France’s second city may not have the romance or glamour of Paris but what it lacks in photo opportunities, it more than makes up for with its cosmopolitan and forward-thinking spirit, world-class museums and gastronomic reputation to rival – some would say outstrip – the capital. The opening this month of the Musée des Confluences (museedesconfluences.fr), a science centre and anthropology museum in a futuristic steel-and-glass building, is the latest stage in an ambitious regeneration project which is creating a new neighbourhood on the peninsula where the Rhône and the Saône rivers meet.
What to do?
Take a walking tour of the city’s “traboules” – a network of covered corridors built by silk weavers in the 19th century (en.lyon-france.com). Stock up on cheese, charcuterie and praline tarts at the weekend food market on Boulevard de la Croix-Rousse. This historic neighbourhood is also home to some of the best shops and cafés in the city. The extraordinary collection of art and sculpture at the Musée des Beaux-Arts (mba-lyon.fr) is second only to the Louvre, while architecture lovers will enjoy the adventurous new buildings springing up in the new Confluence district (lyon-confluence.fr).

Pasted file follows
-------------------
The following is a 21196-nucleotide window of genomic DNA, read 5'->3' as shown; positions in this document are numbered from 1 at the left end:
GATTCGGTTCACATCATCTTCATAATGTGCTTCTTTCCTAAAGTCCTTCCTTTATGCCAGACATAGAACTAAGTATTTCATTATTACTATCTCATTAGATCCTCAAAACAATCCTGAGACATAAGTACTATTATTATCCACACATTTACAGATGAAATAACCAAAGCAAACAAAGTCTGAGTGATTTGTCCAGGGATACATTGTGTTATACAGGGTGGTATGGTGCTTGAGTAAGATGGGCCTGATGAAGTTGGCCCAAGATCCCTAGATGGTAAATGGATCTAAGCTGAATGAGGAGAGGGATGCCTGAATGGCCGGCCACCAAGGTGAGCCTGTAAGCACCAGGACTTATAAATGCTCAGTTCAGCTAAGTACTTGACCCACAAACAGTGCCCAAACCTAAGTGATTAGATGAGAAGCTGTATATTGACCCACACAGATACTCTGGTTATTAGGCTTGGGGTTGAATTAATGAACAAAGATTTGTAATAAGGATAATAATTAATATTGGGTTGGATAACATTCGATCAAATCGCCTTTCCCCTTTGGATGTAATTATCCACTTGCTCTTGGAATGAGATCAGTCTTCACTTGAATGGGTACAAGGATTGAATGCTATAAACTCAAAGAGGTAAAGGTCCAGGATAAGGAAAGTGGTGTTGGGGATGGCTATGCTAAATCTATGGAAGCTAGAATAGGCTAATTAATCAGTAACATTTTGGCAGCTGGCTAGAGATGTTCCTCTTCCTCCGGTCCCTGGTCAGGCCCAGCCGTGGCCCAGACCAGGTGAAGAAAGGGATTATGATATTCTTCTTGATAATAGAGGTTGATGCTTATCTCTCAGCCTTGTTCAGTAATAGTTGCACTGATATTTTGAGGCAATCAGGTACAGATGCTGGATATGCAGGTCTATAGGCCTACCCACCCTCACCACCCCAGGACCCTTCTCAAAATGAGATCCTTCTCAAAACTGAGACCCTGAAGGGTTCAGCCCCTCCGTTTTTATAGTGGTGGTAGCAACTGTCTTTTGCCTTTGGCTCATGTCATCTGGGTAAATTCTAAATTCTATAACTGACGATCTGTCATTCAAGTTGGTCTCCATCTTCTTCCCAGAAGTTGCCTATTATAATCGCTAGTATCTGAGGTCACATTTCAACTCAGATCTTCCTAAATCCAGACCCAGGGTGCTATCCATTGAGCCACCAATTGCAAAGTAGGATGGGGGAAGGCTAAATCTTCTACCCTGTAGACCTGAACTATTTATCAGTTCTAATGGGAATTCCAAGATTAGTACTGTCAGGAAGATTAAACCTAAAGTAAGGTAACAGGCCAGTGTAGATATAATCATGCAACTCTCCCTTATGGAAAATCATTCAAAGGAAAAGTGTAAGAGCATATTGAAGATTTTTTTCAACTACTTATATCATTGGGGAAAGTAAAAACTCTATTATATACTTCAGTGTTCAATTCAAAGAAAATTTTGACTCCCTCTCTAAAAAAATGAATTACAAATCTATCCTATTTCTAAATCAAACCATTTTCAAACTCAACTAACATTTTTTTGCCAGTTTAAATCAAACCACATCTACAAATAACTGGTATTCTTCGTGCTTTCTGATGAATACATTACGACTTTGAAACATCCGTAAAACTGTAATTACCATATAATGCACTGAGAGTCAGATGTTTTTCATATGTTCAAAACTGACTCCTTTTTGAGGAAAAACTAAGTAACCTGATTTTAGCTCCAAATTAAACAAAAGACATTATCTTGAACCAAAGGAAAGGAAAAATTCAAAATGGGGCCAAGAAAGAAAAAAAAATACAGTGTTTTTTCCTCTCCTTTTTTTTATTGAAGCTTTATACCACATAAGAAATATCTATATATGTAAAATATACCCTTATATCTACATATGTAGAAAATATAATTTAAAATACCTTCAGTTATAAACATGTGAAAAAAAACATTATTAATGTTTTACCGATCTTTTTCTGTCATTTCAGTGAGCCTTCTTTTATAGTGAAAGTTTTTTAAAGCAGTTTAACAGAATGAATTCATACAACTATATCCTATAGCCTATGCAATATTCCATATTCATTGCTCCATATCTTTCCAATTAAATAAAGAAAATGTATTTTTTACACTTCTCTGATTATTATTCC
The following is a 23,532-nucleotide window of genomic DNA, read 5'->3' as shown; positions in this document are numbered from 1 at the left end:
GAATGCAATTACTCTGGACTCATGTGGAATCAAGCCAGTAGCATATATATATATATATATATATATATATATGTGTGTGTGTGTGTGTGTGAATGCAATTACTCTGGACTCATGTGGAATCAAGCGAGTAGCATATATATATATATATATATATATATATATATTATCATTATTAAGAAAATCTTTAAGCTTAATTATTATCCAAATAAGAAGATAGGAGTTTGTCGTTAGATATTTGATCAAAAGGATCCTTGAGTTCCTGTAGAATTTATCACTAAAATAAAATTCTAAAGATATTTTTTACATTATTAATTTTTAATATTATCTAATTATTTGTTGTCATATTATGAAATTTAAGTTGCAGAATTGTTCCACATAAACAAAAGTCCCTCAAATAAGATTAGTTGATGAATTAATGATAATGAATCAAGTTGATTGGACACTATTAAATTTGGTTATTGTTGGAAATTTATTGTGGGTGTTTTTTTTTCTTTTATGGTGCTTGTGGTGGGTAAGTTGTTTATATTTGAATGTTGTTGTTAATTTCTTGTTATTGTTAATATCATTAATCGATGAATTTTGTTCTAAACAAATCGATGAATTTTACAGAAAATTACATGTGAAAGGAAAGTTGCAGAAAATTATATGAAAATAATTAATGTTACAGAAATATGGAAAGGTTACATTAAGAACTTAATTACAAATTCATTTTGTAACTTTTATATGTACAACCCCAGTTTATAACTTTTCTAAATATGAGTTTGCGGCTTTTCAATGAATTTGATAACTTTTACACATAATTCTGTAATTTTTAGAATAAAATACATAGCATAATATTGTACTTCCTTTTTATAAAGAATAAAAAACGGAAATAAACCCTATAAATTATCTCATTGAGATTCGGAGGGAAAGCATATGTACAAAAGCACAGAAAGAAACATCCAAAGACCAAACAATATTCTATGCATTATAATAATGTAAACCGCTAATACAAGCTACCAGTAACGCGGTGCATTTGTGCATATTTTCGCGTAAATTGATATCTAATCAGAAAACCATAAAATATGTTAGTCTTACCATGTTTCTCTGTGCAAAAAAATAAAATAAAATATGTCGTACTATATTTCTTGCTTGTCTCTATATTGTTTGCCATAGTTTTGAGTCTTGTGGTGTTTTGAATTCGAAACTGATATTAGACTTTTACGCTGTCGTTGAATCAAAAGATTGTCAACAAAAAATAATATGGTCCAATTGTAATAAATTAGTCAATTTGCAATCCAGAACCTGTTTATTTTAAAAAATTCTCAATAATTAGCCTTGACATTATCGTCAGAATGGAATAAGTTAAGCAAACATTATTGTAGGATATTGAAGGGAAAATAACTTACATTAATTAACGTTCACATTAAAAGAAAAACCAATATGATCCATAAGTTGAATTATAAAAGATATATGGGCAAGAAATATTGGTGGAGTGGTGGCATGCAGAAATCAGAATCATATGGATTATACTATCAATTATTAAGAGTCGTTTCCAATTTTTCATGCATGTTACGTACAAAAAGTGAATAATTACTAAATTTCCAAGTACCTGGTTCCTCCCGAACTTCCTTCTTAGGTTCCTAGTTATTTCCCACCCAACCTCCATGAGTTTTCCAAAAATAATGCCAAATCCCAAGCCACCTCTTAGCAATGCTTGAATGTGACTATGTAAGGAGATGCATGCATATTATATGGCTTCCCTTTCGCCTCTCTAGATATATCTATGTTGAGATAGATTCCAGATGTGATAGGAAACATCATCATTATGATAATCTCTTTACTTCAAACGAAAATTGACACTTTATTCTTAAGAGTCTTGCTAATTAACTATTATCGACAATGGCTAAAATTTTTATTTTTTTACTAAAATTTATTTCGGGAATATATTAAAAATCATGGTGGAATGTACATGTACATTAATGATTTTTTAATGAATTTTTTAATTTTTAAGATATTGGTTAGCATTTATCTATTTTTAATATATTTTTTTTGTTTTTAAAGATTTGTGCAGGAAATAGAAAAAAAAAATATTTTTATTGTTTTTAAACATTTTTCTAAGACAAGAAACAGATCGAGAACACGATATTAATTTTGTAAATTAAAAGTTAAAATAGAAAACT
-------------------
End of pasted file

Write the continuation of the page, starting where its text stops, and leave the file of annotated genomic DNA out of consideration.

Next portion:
Where to stay?
Hip budget hotel chain Mama Shelter chose Lyon for the opening of its fourth Philippe Starck-designed property last year (from €69, mamashelter.com/lyon).
Where to eat?
Lyon is famous for its “bouchons” – cosy dining rooms serving hearty regional fare such as tripe, roast pork and quenelles. Bouchon des Filles is one of the most creative, putting a modern spin on classic Lyonnaise dishes (20, rue Sergent Blandan).
“Walk up the Montée de la Grande Côte, home to artisans and independent shops,” says Lucy Vanel, owner of cookery school Plum Lyon (plumlyon.com). “Get a panoramic view of the city at the top, then head to Sébastien Bouillet’s shop on rue d’Austerlitz to see the ‘chocolate wall’”.
Source: The Guardian